More importantly, in the reasonable assumption that this group of people are friends, they shouldn't be forcing each other to do stuff they don't want to do (especially if the stuff they don't want to do is along the lines of, "Do not reveal the truth. Gaslight the others. Change the subject" or anything else designed to make sure the players come into conflict whether they want to or not) - and the only way to know if they don't want to do something is to ask and listen.

Not to mention, they could come up with some cool stuff you can incorporate into the game like normal. For instance, imagine if Twilight's fail-safe spell had been accepted rather than shut down with extreme prejudice - the party could've saved Ponyville however temporarily it lasts, giving them a small victory to latch onto and feel good about as they move forward to deal with Discord, and sets up early on that, however powerful his magic may be, they actually have a shot at stopping him. It also sets up a plot hook they can look into later if shit hits the fan and Discord grows more powerful - for instance, trying to gather teams of other ponies capable of improving and/or casting the spell to help stall Discord's efforts and stuff, or go on a quest to find an item to supercharge the spell to the point that it is capable of overwhelming Discord's magic long enough for the party to do something - improvisation will greatly help the game and ensure the party stays engaged since they will feel like their contributions and actions have meaning (rather than, say, shutting them down if they try anything other than go do the thing the dm says, which can easily lead to them being miffed at first and then even more annoyed/frustrated when later Discord shenanigans are revealed).

5. MAKE IT CRYSTAL CLEAR WHAT IS IN CHARACTER AND WHAT IS OUT OF CHARACTER. Discord!DM seems to be a Method Actor by nature, embodying his role and playing it to a tee. However, the players might not be prepared for this and things can be taken personally - tying back into ideas 3 and 4 I suggested, breaking character might be required at points to clear the air, make sure everything is all right and that no one's mad at each other irl due to the in-game drama or tiptoeing over stuff trying to avoid getting screwed further or whatever. Last thing anyone needs is for hurt feelings in game to travel out of game and start causing friction among the group as a whole - the fact that it wasn't addressed here was a real red flag all things considered. (Ideally for me personally, there also really shouldn't be any bullshit manipulation tactics being used like gaslighting and blame shifting that can trigger/hurt people OoC, since that stuff can be brutal to deal with and hard to separate even when it's limited to in-game stuff, but it's also understandable to use if that's just how the villain works - they're supposed to be the bad guy, after all. In the latter case, giving chances to let the group riposte and or call out the villain - especially with a good punch to the face as a Shut Up, Hannibal moment - would help to mitigate any issues, but idk how else that could be executed well, would love to hear some suggestions from you guys on that front).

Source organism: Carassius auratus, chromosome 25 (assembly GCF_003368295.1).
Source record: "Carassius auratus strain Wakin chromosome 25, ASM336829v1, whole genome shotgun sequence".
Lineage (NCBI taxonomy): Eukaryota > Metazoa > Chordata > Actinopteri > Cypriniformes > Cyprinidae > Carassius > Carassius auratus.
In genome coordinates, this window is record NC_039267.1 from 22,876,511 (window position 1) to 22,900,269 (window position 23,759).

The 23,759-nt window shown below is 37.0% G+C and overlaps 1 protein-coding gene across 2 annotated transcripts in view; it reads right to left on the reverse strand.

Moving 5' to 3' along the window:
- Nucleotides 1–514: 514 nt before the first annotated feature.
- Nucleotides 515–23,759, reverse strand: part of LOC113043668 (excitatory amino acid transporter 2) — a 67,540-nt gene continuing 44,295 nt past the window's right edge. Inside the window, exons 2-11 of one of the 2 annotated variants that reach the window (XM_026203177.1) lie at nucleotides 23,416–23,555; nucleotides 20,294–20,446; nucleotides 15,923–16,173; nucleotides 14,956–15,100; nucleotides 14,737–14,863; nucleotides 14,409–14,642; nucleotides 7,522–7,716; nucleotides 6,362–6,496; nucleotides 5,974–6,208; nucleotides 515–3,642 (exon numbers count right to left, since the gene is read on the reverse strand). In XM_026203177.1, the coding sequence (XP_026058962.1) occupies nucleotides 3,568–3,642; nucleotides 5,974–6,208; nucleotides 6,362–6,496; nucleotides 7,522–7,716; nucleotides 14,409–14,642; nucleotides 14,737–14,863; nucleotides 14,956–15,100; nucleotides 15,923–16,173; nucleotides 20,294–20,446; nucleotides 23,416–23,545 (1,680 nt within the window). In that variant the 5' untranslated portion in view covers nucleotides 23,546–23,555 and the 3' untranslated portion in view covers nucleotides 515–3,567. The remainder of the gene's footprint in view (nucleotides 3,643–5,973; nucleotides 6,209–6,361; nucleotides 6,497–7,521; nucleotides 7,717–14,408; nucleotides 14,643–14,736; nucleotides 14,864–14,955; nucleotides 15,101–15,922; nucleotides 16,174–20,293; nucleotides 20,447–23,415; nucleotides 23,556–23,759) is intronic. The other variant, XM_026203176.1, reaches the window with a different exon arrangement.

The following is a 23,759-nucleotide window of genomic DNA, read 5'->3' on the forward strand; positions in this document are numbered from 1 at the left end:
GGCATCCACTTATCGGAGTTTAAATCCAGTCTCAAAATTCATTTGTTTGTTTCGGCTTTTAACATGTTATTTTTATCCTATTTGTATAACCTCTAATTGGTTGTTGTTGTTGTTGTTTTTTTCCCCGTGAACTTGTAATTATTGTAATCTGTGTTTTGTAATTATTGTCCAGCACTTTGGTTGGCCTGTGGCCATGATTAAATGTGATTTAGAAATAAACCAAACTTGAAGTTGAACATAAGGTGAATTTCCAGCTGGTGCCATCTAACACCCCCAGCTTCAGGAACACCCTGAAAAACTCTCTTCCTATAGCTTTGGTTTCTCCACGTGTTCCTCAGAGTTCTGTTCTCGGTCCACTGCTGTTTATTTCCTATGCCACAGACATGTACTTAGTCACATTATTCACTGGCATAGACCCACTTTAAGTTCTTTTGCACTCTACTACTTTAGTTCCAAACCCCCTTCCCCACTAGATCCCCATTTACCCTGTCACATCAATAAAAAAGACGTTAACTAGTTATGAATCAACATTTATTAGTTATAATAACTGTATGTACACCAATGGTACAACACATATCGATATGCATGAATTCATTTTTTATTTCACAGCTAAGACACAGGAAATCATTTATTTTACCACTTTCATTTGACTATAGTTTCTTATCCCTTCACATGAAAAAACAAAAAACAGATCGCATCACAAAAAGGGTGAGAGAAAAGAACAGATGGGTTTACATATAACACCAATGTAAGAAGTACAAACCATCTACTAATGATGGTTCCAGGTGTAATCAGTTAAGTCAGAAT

There are definitely more possible ways to fix how this in-universe session/attempted arc went (and probably some issues with my suggestions too), but I mostly just wanted to throw out ideas and see what you guys could come up with as feedback and suggestions.

How do you all think this could've been done better, and how would doing things your way help? Seriously looking forward seeing what everyone comes up with and what their reasoning is!
GrayGriffin 4th Dec 2018, 9:16 PM edit delete reply
Like I mentioned slightly above, give them the chance to save ponies/places that they/their characters care about, whether or not it really has an effect on the final battle. And as I mentioned many pages back, maybe have Discord's curses first target NPCs the players care about, so they get an idea of what he can do without creating intra-party conflict.
Mr Wednesday 4th Dec 2018, 10:54 PM edit delete reply
The important thing is make sure they appreciate the kind of threat they’re facing, without getting their asses kicked in round one.

I’d like to run with GrayGriffin’s excellent idea of first seeing Discord curse trusted NPC’s. The main issue with Discord is that he’s an entirely non-physical threat, and therefore, his presence isn’t sustainable—he has to be used in short bursts. Better, and more interesting, to show the results of his power.

Another thing I think I mentioned a while back was the idea of Discord corrupting the Elements themselves. Picture that—a wave of negative Harmonics that washes over the whole world, leaving only the Bearers unaffected. This justifies Discord stealing the Elements (not just to neutralize them but to turn them to his advantage).

Then, in the aftermath, everything is terribly disrupted. Regular people have all been Discorded (and could range from being annoying to outright dangerous) and nightmarish monsters have arisen. Interesting side note, normally antagonistic creatures might become friendlier, potential allies (even a dragon isn’t as powerful as Discord, but is still useful). People can be saved, but it’s difficult in general and even harder to do en masse.